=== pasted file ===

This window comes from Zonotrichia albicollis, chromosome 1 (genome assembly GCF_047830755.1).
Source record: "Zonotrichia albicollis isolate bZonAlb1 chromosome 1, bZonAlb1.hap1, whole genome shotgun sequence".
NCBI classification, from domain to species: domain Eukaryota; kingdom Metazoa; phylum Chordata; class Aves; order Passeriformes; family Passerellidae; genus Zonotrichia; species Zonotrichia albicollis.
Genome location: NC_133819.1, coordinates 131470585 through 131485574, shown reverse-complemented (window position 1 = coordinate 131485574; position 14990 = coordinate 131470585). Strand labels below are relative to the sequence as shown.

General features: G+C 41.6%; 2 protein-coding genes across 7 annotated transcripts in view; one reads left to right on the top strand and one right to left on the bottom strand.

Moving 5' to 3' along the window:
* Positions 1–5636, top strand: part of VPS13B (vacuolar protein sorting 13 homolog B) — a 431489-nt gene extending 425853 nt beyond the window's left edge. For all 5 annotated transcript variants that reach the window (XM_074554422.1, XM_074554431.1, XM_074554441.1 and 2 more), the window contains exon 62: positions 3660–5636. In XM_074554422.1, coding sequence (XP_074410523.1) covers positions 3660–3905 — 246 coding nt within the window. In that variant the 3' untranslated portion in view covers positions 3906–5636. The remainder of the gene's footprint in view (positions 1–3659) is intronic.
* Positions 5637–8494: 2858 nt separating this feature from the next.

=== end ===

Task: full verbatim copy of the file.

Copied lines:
This window comes from Zonotrichia albicollis, chromosome 1 (genome assembly GCF_047830755.1).
Source record: "Zonotrichia albicollis isolate bZonAlb1 chromosome 1, bZonAlb1.hap1, whole genome shotgun sequence".
NCBI classification, from domain to species: domain Eukaryota; kingdom Metazoa; phylum Chordata; class Aves; order Passeriformes; family Passerellidae; genus Zonotrichia; species Zonotrichia albicollis.
Genome location: NC_133819.1, coordinates 131470585 through 131485574, shown reverse-complemented (window position 1 = coordinate 131485574; position 14990 = coordinate 131470585). Strand labels below are relative to the sequence as shown.

General features: G+C 41.6%; 2 protein-coding genes across 7 annotated transcripts in view; one reads left to right on the top strand and one right to left on the bottom strand.

Moving 5' to 3' along the window:
* Positions 1–5636, top strand: part of VPS13B (vacuolar protein sorting 13 homolog B) — a 431489-nt gene extending 425853 nt beyond the window's left edge. For all 5 annotated transcript variants that reach the window (XM_074554422.1, XM_074554431.1, XM_074554441.1 and 2 more), the window contains exon 62: positions 3660–5636. In XM_074554422.1, coding sequence (XP_074410523.1) covers positions 3660–3905 — 246 coding nt within the window. In that variant the 3' untranslated portion in view covers positions 3906–5636. The remainder of the gene's footprint in view (positions 1–3659) is intronic.
* Positions 5637–8494: 2858 nt separating this feature from the next.